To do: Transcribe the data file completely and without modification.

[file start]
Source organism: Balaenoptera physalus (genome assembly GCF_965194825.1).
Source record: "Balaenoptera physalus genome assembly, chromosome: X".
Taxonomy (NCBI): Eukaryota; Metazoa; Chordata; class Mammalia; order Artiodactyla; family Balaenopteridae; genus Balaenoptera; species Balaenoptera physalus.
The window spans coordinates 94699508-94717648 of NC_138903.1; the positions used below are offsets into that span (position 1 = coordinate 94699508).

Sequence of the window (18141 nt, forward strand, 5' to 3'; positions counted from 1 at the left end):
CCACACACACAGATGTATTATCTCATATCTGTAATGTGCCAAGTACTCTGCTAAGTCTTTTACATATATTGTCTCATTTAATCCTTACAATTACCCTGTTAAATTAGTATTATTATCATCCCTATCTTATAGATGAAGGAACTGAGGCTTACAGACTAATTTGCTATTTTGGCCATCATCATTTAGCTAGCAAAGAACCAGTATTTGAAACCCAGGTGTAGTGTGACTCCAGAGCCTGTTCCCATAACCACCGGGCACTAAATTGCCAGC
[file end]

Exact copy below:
Source organism: Balaenoptera physalus (genome assembly GCF_965194825.1).
Source record: "Balaenoptera physalus genome assembly, chromosome: X".
Taxonomy (NCBI): Eukaryota; Metazoa; Chordata; class Mammalia; order Artiodactyla; family Balaenopteridae; genus Balaenoptera; species Balaenoptera physalus.
The window spans coordinates 94699508-94717648 of NC_138903.1; the positions used below are offsets into that span (position 1 = coordinate 94699508).

Sequence of the window (18141 nt, forward strand, 5' to 3'; positions counted from 1 at the left end):
CCACACACACAGATGTATTATCTCATATCTGTAATGTGCCAAGTACTCTGCTAAGTCTTTTACATATATTGTCTCATTTAATCCTTACAATTACCCTGTTAAATTAGTATTATTATCATCCCTATCTTATAGATGAAGGAACTGAGGCTTACAGACTAATTTGCTATTTTGGCCATCATCATTTAGCTAGCAAAGAACCAGTATTTGAAACCCAGGTGTAGTGTGACTCCAGAGCCTGTTCCCATAACCACCGGGCACTAAATTGCCAGC